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Animal Based Fibres (Protein Fibres)

Sheep Wool
Fibers
A fiber is a hairlike unit of raw material of which cloths are made. For example, cotton linen, rayon, silk, wool, nylon, and polyesters. Fibers that are used in textiles can be classified under two main categories: Natural fibers and Man-made fibers.

Natural Fibers
The 'natural' classification is subdivided into fibers of vegetable, mineral, and animal origins.

Animal fibers
The animal fibers that are most used in consumers' goods are wool, which is the protective covering of the sheep, and silk, cultivated or wild, which is the product of the silkworm and is obtained from its cocoon. Less important fibers include hair fibers from camels, rabbits, goats, cats, horses, and cattle. They differ microscopically from wool and, as a rule, are stiffer and more wiry than wool and do not felt well. Cashmere, a goat fiber, vicuna and alpaca, and camel's hair, however, are quite soft and may be classified as wool. Cat hair and cow hair can be used as textile fibers, but they are used mostly for fur felts. Cow hair, although harsh and coarse, can be made into blankets. »»More information

Hair
Wool
Wool is normally defined as the fleece of sheep. Wool is a protein called keratin, which has a main polypeptide chain with amino acid side chains. It is an outgrowth of the epidermis (skin) of the sheep and the surface of the fiber has minute overlapping scales extending lengthwise and pointing to the end remote from the root or cuticle. The root is embedded in the epidermis. Wool grows in tufts, in or near the follicles in the skin of the animal; however, the useful, outermost portions of the fibers on the animal are no longer growing. Growth occurs by multiplication of the soft cells of the papilla, which exist at the base of the follicle. The papilla is a vascular arrangement of connective tissue extending into and nourishing the root of a hair. The useful part of the fiber is displaced from the cuticle as new cells are added and the fiber gets longer.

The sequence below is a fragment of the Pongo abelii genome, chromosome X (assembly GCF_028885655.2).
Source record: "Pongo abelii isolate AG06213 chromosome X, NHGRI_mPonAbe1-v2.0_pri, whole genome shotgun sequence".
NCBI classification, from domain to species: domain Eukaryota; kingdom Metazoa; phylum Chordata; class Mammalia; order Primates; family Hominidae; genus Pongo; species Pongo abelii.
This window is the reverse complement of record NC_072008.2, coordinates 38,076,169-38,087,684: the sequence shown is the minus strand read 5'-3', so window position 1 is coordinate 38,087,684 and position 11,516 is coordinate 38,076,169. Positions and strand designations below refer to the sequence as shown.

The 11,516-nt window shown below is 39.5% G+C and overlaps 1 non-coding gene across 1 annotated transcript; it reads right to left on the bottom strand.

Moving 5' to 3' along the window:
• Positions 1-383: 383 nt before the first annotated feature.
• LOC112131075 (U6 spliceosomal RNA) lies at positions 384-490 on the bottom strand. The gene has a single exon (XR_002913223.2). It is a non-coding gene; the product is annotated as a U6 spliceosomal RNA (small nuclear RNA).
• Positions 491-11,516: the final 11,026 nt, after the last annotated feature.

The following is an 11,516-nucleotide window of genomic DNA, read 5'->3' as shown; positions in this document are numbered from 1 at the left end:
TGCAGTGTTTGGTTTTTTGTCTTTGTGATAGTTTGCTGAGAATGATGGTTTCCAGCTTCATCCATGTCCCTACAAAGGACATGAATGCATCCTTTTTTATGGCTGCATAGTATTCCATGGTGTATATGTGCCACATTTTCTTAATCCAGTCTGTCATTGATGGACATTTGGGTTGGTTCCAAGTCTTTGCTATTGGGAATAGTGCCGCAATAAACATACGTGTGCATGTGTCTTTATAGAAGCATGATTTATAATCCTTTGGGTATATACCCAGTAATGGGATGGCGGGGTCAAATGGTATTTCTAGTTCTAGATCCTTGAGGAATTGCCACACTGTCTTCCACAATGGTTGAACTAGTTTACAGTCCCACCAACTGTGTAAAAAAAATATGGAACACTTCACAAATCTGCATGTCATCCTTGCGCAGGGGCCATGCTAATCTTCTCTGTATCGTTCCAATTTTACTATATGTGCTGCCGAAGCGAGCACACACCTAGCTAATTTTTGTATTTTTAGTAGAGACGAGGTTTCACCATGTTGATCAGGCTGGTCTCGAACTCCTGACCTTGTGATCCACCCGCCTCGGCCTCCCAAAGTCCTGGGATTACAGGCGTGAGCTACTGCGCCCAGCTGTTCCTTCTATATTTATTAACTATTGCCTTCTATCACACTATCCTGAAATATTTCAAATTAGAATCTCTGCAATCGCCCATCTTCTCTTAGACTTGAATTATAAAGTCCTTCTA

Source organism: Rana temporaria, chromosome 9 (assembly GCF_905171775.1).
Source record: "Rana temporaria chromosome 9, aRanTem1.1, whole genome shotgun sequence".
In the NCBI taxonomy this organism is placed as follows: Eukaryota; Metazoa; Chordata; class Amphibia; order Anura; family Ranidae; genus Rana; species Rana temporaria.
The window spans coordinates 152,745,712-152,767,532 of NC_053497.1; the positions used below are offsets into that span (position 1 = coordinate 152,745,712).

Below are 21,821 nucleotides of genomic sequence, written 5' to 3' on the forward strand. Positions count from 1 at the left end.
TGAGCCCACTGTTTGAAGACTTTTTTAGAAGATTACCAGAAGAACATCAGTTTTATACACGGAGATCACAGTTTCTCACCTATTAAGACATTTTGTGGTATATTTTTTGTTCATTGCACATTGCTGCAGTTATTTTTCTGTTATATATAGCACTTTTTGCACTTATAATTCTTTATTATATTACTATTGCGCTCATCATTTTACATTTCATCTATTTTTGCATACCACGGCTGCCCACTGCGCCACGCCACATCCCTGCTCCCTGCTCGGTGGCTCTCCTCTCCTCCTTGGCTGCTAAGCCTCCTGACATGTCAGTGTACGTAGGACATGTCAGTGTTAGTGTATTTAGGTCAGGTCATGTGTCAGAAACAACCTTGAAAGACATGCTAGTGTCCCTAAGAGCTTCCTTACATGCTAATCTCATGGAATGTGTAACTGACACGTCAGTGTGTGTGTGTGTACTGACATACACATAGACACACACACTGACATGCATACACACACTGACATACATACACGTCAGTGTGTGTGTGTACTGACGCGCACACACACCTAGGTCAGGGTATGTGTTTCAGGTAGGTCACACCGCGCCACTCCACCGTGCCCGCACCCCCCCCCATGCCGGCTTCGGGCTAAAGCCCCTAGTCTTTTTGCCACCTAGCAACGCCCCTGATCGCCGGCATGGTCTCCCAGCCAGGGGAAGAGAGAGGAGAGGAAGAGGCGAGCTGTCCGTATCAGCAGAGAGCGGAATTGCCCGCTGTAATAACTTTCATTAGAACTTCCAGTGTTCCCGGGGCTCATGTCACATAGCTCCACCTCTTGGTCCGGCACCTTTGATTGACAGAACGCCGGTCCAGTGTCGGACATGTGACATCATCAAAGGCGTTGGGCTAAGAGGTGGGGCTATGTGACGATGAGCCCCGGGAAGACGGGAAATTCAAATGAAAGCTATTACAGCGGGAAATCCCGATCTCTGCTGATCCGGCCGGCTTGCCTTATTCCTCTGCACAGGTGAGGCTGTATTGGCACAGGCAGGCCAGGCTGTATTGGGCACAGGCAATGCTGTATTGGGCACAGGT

Filament
Silk
Silk is extruded by the silkworm into a cocoon and the silk has to be reeled from that cocoon before it can be used. Silkworms are of the Lepidoptera family, and of the Bombyx species, which feed only on mulberry leaves. Cultivated species are often B. mori, but there are also other species such as B. textor and B. sinensis. Indian Tasar silkworms are Antherea proylei and A. mylitta, which feed on leaves other than mulberry. A. assamensis (Mugar) silkworms and others are also used for fiber harvesting. 

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Animal fibers are natural fibers that consist largely of particular proteins. Instances are silk, hair/fur (including wool) and feathers. The animal fibers used most commonly both in the manufacturing world as well as by the hand spinners are wool from domestic sheep and silk. Also very popular are alpaca fiber and mohair from Angora goats. Unusual fibers such as Angora wool from rabbits and Chiengora from dogs also exist, but are rarely used for mass production.

Not all animal fibers have the same properties, and even within a species the fiber is not consistent. Merino is a very soft, fine wool, while Cotswold is coarser, and yet both merino and Cotswold are types of sheep. This comparison can be continued on the microscopic level, comparing the diameter and structure of the fiber. With animal fibers, and natural fibers in general, the individual fibers look different, whereas all synthetic fibers look the same. This provides an easy way to differentiate between natural and synthetic fibers under a microscope.

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